I Have the Right:

“To maintain facets of my own life that do not include the person I care for, just as I would if he or she were healthy. I know that I do everything that I reasonably can for this person, and I have the right to do some things just for myself.”

It is so important that you remember that you are more than just a caregiver. Some of you have jobs and are involved in outside activities that give you a break and allow you to just be you. And most of you probably feel guilty about these moments of reprieve. Some full time caregivers don’t think they can take the time away just for themselves. Caregiver guilt will sabotage a healthy attitude and create unnecessary anxiety and stress. Don’t lose yourself in your caregiver role. Know that you are more than this one aspect of your life. It is important that you continue to be a whole person, having many facets to your life is what makes you interesting, unique and a much better caregiver.

I Have the Right:

“To get angry, be depressed, and express other difficult feelings occasionally”

Feel your feelings and release them so you can move on. Giving yourself permission to feel negative feelings and to talk about them allows you to release them. You can love the person you are caring for and not like the job of being a caregiver. It is not only OK, but it is important for you to acknowledge the anger, fear, sadness and grief you feel about your circumstances. It does not take away from any of the good and positive feelings you experience. It is important to be aware of all of the feelings you have and to find a safe place to express them. Find someone to talk to, a close friend, a support group, a pastor or a therapist. Find someone safe and objective, that will listen with an open mind and heart and cast no judgment.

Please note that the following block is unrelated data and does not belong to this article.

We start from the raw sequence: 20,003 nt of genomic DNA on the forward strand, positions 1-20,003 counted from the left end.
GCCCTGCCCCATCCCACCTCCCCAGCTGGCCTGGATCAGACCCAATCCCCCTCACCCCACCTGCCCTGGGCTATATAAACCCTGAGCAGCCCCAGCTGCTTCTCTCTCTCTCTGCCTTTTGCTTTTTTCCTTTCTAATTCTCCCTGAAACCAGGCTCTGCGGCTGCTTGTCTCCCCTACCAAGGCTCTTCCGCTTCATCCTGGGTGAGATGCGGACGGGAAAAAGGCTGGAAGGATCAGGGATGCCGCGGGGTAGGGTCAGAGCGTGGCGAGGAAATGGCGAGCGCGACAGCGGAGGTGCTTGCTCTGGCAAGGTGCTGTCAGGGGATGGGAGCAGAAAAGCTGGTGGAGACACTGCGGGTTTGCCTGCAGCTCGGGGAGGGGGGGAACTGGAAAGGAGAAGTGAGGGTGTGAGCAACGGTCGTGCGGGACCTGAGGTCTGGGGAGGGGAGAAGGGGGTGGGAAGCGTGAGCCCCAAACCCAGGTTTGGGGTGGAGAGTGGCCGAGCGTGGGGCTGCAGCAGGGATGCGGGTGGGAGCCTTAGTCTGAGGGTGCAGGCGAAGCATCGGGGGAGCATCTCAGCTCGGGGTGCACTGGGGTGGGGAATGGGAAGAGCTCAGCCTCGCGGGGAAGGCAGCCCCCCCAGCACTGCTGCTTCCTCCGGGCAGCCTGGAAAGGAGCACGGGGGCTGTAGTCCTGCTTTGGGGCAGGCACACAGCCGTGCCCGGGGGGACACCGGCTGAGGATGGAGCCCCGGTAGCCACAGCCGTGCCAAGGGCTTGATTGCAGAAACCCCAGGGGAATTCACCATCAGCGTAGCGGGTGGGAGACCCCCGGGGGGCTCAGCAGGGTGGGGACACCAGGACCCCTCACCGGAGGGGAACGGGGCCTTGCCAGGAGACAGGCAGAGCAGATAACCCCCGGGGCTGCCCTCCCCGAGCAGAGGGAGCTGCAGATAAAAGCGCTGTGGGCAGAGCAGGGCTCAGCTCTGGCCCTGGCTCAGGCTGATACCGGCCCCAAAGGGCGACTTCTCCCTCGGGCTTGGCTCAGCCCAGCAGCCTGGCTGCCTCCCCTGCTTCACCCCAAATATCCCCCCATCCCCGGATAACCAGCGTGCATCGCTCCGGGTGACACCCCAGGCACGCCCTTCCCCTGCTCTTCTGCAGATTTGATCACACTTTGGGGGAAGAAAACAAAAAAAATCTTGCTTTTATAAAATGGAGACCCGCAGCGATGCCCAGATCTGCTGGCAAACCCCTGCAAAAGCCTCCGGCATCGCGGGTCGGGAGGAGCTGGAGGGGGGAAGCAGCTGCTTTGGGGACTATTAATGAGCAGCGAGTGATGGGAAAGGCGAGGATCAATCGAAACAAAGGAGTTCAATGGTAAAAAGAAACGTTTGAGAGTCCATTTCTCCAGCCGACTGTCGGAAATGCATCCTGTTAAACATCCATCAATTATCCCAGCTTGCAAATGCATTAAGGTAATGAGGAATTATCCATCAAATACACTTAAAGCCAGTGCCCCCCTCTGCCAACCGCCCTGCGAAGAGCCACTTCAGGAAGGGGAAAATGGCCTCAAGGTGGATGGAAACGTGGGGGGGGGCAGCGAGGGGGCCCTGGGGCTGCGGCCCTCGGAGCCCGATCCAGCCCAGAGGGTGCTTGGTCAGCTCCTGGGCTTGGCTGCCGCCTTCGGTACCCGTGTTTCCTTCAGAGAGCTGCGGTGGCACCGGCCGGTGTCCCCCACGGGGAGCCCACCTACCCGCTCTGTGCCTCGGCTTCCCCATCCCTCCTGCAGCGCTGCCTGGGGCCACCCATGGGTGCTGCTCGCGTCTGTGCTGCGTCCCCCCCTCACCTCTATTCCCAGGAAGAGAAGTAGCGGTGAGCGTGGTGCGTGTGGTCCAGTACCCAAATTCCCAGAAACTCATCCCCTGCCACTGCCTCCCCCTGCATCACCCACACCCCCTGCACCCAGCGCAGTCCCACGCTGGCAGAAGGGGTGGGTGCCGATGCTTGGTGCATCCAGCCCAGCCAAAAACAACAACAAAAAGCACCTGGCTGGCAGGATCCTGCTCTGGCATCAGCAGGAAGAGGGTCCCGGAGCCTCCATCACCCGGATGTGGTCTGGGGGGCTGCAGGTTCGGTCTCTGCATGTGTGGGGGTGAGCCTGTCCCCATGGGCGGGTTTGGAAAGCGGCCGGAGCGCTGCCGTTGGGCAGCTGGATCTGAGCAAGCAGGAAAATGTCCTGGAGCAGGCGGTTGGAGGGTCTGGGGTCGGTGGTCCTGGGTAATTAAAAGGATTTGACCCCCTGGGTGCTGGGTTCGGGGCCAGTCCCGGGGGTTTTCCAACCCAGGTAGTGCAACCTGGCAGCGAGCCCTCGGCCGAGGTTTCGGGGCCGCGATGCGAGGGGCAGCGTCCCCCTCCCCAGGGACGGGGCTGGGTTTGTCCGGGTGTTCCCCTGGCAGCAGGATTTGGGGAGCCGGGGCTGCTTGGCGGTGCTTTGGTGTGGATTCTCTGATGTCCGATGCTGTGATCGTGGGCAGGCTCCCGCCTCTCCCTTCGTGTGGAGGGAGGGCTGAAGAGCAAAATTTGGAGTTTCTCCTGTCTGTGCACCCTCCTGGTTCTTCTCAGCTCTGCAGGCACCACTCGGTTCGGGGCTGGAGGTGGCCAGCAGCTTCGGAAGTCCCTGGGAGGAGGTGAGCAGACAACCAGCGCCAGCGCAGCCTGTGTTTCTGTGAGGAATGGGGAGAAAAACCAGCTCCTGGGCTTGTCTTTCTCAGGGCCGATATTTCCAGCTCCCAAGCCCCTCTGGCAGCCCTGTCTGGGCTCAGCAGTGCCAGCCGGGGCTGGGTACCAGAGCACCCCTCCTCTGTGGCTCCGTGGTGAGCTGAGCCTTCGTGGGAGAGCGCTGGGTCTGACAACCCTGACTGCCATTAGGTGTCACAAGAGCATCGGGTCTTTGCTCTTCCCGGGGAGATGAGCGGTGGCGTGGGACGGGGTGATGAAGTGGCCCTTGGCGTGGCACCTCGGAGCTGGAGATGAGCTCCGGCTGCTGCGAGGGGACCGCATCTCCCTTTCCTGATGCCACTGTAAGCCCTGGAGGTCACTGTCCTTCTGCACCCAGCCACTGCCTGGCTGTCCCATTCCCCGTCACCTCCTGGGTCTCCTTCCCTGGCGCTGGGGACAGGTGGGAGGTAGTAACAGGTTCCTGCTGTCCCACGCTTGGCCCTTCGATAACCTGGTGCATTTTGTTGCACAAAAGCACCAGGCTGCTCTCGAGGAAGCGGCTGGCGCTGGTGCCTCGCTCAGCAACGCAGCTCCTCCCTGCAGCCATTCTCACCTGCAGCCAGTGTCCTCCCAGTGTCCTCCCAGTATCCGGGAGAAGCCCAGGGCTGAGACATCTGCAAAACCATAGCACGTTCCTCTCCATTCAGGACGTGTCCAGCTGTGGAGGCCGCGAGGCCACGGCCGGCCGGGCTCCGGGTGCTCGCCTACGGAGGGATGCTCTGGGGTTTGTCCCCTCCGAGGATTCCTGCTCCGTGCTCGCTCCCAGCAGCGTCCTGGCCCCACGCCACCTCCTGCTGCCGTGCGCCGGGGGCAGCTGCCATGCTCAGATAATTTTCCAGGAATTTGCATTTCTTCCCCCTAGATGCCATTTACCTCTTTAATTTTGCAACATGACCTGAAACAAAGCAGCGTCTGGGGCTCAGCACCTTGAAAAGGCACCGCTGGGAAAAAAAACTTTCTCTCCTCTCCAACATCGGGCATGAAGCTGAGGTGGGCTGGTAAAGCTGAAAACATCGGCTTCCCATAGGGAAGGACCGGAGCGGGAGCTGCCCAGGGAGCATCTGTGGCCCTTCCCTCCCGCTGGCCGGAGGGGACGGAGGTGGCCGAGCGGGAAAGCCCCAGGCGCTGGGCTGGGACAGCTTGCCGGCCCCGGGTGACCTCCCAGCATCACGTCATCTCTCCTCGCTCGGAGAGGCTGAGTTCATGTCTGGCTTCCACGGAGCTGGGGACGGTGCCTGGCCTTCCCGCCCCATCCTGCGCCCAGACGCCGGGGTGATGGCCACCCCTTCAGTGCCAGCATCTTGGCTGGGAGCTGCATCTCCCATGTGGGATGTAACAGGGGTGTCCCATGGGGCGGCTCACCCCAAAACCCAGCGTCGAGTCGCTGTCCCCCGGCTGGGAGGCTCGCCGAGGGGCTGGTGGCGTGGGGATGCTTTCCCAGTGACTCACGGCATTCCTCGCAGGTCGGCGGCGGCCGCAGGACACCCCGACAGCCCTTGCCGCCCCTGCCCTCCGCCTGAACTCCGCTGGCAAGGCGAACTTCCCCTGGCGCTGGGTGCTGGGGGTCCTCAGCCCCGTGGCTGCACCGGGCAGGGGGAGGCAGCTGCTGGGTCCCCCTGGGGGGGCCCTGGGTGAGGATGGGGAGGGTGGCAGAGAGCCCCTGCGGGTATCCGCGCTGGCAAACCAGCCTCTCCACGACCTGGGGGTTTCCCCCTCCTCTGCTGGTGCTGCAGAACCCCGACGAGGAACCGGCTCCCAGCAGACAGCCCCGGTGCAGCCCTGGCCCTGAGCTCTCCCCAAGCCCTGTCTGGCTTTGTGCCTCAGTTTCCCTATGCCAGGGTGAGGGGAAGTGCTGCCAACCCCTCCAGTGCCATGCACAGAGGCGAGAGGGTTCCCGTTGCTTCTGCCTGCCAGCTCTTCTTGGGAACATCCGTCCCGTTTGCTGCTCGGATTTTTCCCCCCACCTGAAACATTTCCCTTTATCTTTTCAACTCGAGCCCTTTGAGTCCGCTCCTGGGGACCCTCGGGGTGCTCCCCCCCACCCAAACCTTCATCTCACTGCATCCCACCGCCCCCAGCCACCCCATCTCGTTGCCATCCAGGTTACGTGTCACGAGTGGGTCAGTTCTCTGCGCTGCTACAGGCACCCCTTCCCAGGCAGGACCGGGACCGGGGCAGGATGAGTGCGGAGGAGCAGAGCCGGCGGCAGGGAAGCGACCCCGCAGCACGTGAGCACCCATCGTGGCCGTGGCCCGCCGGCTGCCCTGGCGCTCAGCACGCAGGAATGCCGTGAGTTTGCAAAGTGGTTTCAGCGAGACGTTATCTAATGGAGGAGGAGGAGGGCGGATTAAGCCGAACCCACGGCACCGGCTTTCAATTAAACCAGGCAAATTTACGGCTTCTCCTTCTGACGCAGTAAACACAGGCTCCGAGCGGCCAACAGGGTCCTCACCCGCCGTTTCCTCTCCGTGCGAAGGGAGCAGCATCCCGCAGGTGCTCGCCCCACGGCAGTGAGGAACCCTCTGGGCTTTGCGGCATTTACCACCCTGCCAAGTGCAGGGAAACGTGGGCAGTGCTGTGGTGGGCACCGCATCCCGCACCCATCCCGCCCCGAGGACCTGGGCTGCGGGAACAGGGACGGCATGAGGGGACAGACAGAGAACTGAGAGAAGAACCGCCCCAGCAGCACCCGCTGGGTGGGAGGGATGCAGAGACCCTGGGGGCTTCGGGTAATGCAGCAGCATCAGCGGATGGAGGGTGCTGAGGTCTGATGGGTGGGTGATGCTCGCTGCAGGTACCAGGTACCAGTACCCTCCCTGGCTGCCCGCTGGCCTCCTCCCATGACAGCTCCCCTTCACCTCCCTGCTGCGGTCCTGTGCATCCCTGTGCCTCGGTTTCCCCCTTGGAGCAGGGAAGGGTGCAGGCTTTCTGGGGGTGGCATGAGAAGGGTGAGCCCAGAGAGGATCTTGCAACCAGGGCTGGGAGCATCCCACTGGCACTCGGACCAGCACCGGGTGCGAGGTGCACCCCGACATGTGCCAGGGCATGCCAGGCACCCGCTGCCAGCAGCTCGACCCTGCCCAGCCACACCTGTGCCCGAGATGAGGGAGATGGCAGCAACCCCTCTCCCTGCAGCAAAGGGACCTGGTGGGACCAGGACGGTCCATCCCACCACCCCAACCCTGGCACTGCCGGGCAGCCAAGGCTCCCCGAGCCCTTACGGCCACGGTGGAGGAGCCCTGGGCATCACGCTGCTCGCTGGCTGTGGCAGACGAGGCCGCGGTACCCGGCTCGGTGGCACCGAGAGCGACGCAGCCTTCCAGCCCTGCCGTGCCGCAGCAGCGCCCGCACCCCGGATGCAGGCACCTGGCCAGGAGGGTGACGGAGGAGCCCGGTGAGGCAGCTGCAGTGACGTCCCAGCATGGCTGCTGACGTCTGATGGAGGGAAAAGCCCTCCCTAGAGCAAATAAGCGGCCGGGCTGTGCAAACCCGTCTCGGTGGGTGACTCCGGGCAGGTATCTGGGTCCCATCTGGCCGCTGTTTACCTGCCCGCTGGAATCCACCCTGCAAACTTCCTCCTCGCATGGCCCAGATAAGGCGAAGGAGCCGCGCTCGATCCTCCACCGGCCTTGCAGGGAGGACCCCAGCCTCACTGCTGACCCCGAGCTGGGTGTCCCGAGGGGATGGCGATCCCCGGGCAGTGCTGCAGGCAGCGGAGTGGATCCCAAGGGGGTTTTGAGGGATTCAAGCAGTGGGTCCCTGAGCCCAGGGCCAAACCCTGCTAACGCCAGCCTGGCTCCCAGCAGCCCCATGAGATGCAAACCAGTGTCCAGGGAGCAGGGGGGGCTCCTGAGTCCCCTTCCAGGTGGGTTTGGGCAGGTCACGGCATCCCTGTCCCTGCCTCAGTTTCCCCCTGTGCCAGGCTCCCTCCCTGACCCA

I see many caregivers in my counseling practice who come just for that reason – a safe place to vent, where there is no judgment or criticism, a place to say, “this is hard and I don’t like it at all!” In our session, they are the focus of the care and attention for just a little while. Then when they leave they are better able to refocus on their loved one again.

I Have the Right:

“To reject any attempts by my loved one (either conscious or unconscious) to manipulate me through guilt, and/or depression.”

I recently observed first hand what a challenge this can be for caregivers. I watched as a caregiver bravely left the assisted living facility as her loved one pleaded with her to let him come home. He of course is too disabled and doesn’t understand or remember that he needs more care than his wife can physically, mentally and emotionally provide. I know it breaks her heart every time she hears it and how long it has taken to convince herself that she is doing the right thing. Her guilt has had her second-guessing her decision many times. But she has learned that caring for herself is just as important as caring for him. And she learned that she not only could but also has the right to do both.

So in 2018 make a resolution to do both.

Care for your loved one AND care for yourself too.

I hope you found this helpful

Please be sure to send me your comments and questions.

And until next time – take care of yourself and know that there is

…help for the journey